If you’ve strolled through upper Manhattan lately, a series of bright, graffiti-inspired bird murals might have caught your eye. These paintings aren’t your average community beautification project—they depict avian species that are threatened or endangered by climate change. 

The works dot the Hamilton Heights and Washington Heights neighborhoods, and cover gates, stoops, and walls. (Fittingly, famed bird artist and naturalist John James Audubon once lived not far away.) They’re the result of a collaboration between the National Audubon Society and a local art gallery, and are intended to raise awareness of the birds’ plight.

In late 2014, the Aubudon Society released its Birds and Climate Change Report. The findings were sobering: 314 birds might lose their habitats by 2080 due to global warming. In response, Washington Heights resident Avi Gitler, who owns the Hamilton Heights–based gallery Gitler &____, convinced his landlord to donate mural spaces across upper Manhattan to depict the at-risk birds. Gitler and Audubon teamed up to raise funds and commissioned artists to re-create the winged creatures.

So far, the Audubon Mural Project has completed 21 murals [map PDF] representing 30 climate-threatened birds. Eventually, they'll paint all 314 birds from the Birds Climate Change Report. Check out some pictures of the murals below, and see if you can identify any of the represented species. (If you get stuck, the birds are identified in the captions.)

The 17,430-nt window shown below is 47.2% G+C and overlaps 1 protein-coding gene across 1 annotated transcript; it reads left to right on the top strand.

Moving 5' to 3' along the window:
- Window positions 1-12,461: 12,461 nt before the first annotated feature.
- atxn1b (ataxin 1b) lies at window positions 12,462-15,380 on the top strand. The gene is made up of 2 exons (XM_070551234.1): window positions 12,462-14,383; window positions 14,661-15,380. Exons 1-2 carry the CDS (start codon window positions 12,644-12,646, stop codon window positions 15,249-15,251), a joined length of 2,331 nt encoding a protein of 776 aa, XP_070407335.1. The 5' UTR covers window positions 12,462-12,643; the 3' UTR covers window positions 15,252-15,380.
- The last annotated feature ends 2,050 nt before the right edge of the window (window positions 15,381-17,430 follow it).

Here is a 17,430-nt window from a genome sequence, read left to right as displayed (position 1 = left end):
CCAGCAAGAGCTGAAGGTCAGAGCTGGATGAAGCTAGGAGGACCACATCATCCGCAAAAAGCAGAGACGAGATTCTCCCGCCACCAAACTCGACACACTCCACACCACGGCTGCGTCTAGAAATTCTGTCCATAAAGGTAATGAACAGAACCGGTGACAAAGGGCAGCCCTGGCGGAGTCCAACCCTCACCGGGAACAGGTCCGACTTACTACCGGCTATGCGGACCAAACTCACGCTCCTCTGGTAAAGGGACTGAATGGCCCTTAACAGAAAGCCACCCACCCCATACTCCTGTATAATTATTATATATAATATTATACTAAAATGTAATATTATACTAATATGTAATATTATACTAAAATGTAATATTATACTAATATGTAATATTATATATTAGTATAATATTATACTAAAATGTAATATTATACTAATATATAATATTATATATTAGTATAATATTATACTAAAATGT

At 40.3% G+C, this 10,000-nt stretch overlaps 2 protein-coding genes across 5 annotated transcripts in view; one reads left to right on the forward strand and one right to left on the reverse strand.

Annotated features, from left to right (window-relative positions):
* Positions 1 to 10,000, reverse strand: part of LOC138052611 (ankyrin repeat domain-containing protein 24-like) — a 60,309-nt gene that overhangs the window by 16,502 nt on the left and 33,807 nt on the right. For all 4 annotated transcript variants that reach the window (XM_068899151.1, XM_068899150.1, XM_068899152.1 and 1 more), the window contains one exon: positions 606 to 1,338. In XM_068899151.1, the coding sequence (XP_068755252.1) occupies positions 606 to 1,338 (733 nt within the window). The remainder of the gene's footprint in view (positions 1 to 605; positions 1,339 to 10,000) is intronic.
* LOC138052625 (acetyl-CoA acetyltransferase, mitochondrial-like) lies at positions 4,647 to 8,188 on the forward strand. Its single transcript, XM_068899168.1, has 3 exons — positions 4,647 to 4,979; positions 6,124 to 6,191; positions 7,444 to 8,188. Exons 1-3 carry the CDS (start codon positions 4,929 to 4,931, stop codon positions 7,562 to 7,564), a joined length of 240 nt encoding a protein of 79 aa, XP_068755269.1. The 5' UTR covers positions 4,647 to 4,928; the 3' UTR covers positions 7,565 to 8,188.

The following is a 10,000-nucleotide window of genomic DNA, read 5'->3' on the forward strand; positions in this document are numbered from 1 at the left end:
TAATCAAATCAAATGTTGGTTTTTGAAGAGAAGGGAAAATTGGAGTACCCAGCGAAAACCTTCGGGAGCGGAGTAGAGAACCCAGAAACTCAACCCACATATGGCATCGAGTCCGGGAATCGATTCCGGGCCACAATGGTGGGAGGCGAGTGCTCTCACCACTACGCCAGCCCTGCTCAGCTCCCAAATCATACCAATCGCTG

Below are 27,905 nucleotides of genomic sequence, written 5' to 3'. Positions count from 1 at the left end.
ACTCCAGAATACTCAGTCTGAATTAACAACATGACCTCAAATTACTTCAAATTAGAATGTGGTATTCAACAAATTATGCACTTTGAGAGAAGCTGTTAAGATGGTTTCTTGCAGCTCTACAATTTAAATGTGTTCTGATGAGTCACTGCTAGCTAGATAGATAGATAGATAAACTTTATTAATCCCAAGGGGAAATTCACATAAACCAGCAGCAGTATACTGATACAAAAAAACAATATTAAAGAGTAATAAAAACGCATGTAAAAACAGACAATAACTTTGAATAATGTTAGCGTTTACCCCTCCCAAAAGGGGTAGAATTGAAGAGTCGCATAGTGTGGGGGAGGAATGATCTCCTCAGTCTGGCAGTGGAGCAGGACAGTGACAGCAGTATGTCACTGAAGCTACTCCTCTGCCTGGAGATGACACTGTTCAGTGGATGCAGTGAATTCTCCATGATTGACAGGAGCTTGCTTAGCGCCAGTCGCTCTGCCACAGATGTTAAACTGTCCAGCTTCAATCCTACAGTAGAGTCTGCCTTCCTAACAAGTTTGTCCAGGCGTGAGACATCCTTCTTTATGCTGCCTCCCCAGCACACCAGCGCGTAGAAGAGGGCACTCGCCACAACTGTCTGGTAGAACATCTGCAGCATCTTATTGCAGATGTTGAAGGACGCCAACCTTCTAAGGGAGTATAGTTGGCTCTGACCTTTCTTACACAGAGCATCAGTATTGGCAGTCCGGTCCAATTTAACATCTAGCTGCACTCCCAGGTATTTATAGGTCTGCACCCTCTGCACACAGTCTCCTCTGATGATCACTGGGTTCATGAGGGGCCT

Allen's Hummingbird by Sockychop // Mike Fernandez, National Audubon Society

American Red Start by James Alicea // Mike Fernandez, National Audubon Society

Bald Eagle by Peter Daverington // Camilla Cerea, National Audubon Society

House Finch by Mr. Mustart // Mike Fernandez, National Audubon Society

Swallow-tailed Kite (and others) by Lunar New Year // Mike Fernandez, National Audubon Society

Tundra Swan by Boy Kong // Camilla Cerea, National Audubon Society

Endangered Harlem by Gaia // Mike Fernandez, National Audubon Society

Tricolored Heron by Lena Cruz // Mila Tenaglia, National Audubon Society

[h/t Grist